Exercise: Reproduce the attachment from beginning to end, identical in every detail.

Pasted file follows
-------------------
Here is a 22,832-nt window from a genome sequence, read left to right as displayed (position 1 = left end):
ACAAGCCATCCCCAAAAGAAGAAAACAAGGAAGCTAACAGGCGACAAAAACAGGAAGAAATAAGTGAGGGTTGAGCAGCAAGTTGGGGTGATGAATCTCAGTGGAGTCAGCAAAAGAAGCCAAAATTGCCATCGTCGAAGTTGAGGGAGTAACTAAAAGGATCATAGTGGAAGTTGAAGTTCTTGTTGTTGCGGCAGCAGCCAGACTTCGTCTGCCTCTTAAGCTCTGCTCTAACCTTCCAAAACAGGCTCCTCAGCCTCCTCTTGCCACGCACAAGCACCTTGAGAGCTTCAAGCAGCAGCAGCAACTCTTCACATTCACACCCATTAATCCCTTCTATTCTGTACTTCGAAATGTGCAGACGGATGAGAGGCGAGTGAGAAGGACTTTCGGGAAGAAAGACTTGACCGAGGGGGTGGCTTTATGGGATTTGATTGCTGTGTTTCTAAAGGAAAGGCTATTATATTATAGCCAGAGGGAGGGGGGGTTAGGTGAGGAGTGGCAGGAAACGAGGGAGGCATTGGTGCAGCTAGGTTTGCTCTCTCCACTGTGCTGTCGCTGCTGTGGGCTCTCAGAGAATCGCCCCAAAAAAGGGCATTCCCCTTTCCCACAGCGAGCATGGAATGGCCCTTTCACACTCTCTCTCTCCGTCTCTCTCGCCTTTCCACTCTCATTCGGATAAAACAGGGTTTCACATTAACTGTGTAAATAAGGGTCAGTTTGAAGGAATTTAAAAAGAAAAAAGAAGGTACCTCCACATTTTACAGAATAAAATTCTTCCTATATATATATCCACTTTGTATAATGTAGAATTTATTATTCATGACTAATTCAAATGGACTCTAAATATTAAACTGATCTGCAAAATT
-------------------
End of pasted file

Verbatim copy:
Here is a 22,832-nt window from a genome sequence, read left to right as displayed (position 1 = left end):
ACAAGCCATCCCCAAAAGAAGAAAACAAGGAAGCTAACAGGCGACAAAAACAGGAAGAAATAAGTGAGGGTTGAGCAGCAAGTTGGGGTGATGAATCTCAGTGGAGTCAGCAAAAGAAGCCAAAATTGCCATCGTCGAAGTTGAGGGAGTAACTAAAAGGATCATAGTGGAAGTTGAAGTTCTTGTTGTTGCGGCAGCAGCCAGACTTCGTCTGCCTCTTAAGCTCTGCTCTAACCTTCCAAAACAGGCTCCTCAGCCTCCTCTTGCCACGCACAAGCACCTTGAGAGCTTCAAGCAGCAGCAGCAACTCTTCACATTCACACCCATTAATCCCTTCTATTCTGTACTTCGAAATGTGCAGACGGATGAGAGGCGAGTGAGAAGGACTTTCGGGAAGAAAGACTTGACCGAGGGGGTGGCTTTATGGGATTTGATTGCTGTGTTTCTAAAGGAAAGGCTATTATATTATAGCCAGAGGGAGGGGGGGTTAGGTGAGGAGTGGCAGGAAACGAGGGAGGCATTGGTGCAGCTAGGTTTGCTCTCTCCACTGTGCTGTCGCTGCTGTGGGCTCTCAGAGAATCGCCCCAAAAAAGGGCATTCCCCTTTCCCACAGCGAGCATGGAATGGCCCTTTCACACTCTCTCTCTCCGTCTCTCTCGCCTTTCCACTCTCATTCGGATAAAACAGGGTTTCACATTAACTGTGTAAATAAGGGTCAGTTTGAAGGAATTTAAAAAGAAAAAAGAAGGTACCTCCACATTTTACAGAATAAAATTCTTCCTATATATATATCCACTTTGTATAATGTAGAATTTATTATTCATGACTAATTCAAATGGACTCTAAATATTAAACTGATCTGCAAAATT